A step by step guide to successfully starting an online store on Shopify, WooCommerce and more...
One of the biggest downsides to selling on eBay or Amazon are the "seller fees" you have to pay every time you make a sale. Both eBay and Amazon will charge you (on average) around 10 - 15% of the final sale price in fees.
Sometimes it's more than that, sometimes it's less. It depends on what you're selling and how you're selling it. But regardless, it's a pretty bitter pill to swallow, particularly if your profits aren't very big in the first place.
Having your own store means you don't need to pay these "seller fees", so it can instantly bump up the amount you get to pocket from each sale.
You will often have to pay a small transaction processing fee, depending on what service you use to run your store, but it's likely to be in the neighborhood of ~2%, which is nothing compared to the fees that eBay and Amazon take.
Cutting back on seller fees is one of the biggest reasons people decide to launch their own store, but there's another big reason right on its heels...
When you sell on eBay and Amazon you're completely surrounded by competition. Even when potential customers are looking at your product listing, they'll see ads for other sellers all over the page.
Each of those ads has the chance to steal your customer away from you.
It gets even worse on Amazon: When multiple sellers are selling the same thing, only one seller will get into the "buy box" — and if that's not you, you'll have an automatic handicap against your competitors.
To add insult to injury, the very "marketplace" nature of these... err... marketplaces means that buyers can easily compare you to your competition. Most of the time (but not all the time) it'll be the lowest price that wins, and that can lead to a "race to the bottom" mentality where sellers slowly eat their own profits in order to stay competitive.
Pretty crappy situation for you as a seller, right?
But when you have your own store, there are no other sellers or products competing for your customers' attention. They'll only see yours. This means you won't "leak" customers so easily, and you can usually charge higher prices than you could in a busy, competitive marketplace.
There aren't a whole lot of ways you can customize your your customer's buying experience when you're selling on eBay or Amazon. You're pretty much out of luck if you wanted to do something like install a countdown timer on your page, or if you wanted to add a popup that offers a coupon in exchange for the customer’s email address.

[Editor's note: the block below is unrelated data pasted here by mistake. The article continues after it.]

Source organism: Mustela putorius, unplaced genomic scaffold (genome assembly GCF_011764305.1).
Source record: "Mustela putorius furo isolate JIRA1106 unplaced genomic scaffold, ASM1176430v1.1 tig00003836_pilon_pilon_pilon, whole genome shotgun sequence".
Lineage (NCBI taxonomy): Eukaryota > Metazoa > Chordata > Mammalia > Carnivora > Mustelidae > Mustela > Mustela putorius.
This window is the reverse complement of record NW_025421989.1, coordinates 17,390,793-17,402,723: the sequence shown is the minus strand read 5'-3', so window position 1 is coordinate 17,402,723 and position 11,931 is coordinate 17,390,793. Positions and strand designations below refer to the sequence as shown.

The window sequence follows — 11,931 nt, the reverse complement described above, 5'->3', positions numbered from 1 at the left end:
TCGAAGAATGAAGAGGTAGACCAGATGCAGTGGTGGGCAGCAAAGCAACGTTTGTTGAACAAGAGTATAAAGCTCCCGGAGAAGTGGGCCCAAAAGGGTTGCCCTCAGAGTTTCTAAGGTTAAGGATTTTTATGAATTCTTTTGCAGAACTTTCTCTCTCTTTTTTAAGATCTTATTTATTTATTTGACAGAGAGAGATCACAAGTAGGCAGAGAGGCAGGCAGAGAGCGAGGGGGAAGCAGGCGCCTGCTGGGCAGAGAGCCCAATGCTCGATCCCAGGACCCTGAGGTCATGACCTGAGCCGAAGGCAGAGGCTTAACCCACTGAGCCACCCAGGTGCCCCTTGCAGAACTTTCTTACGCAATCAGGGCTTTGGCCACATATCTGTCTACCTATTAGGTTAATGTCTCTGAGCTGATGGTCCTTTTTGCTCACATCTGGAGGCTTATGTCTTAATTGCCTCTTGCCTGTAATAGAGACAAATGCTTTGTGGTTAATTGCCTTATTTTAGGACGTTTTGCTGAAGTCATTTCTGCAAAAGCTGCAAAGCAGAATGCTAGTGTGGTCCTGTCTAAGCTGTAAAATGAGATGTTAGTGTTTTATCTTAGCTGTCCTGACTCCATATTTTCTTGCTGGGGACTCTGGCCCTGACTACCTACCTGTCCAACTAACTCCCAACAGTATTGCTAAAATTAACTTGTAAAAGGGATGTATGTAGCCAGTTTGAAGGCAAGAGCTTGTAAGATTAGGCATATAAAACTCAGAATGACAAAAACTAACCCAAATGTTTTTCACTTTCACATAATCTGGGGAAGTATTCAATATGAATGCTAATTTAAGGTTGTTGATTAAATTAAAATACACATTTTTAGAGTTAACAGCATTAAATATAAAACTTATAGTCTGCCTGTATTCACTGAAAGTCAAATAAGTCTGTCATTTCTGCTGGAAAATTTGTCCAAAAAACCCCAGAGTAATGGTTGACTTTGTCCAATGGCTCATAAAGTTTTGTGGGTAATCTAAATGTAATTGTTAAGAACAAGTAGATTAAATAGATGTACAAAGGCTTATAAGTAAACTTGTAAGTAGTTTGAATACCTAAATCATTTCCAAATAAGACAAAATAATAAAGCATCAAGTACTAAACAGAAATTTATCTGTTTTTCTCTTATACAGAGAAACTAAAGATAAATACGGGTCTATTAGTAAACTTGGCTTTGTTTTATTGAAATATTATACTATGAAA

But when you run your own store, the sky's the limit. You’re able to control all of these aspects and more. Everything from the color scheme, to the design, the logo, the placement of different elements — it’s all in your control.
With this extra power at your fingertips, you can make tweaks to increase your conversion rates. More specifically, countdown timers have been proven to increase conversion rates by almost three times, and exit pop-ups can also help to convert up to 35% of your lost visitors.
Other than having a direct impact on your conversion rates, these tweaks and add-ons can also help you stamp your own style on your store. Speaking of style...
It’s hard, if not impossible, to create a unique brand identity on Amazon or eBay. Most of the people on these platforms don’t care about who is selling the products -- as far as they’re concerned, everything is sold by Amazon.
With your own online boutique, you can add your own branding to every step of the process: From the time when they first stumbled upon your content, on every page of your site including checkout, on their email receipt, on the marketing emails they receive, on your social media pages, and possibly even on the packaging and labels.
It's much clearer that they've bought from you, not simply from eBay or Amazon.
Why does this matter, exactly?
According to statistics, 77% of consumers make purchases based on a brand name. So start building your brand as early as possible, and you’ll be reaping the benefits in terms of revenue and sales generated further down the road.
An additional reason to create your own online boutique store is to stop the online marketplaces from having control over you (and potentially the power to crush your business).
For example, meet Bob.
Bob spends two years building a million-dollar-per-year vitamin store on Amazon. Things are going so well that he rents an office building and hires some staff to run his new business.
One day, Bob checks his email and finds out that Amazon is no longer allowing the sale of three of his major brands of vitamins — which together account for 40% of all Bob’s sales. Suddenly, he can't afford to pay his employees. Overnight, his million dollar business is destroyed.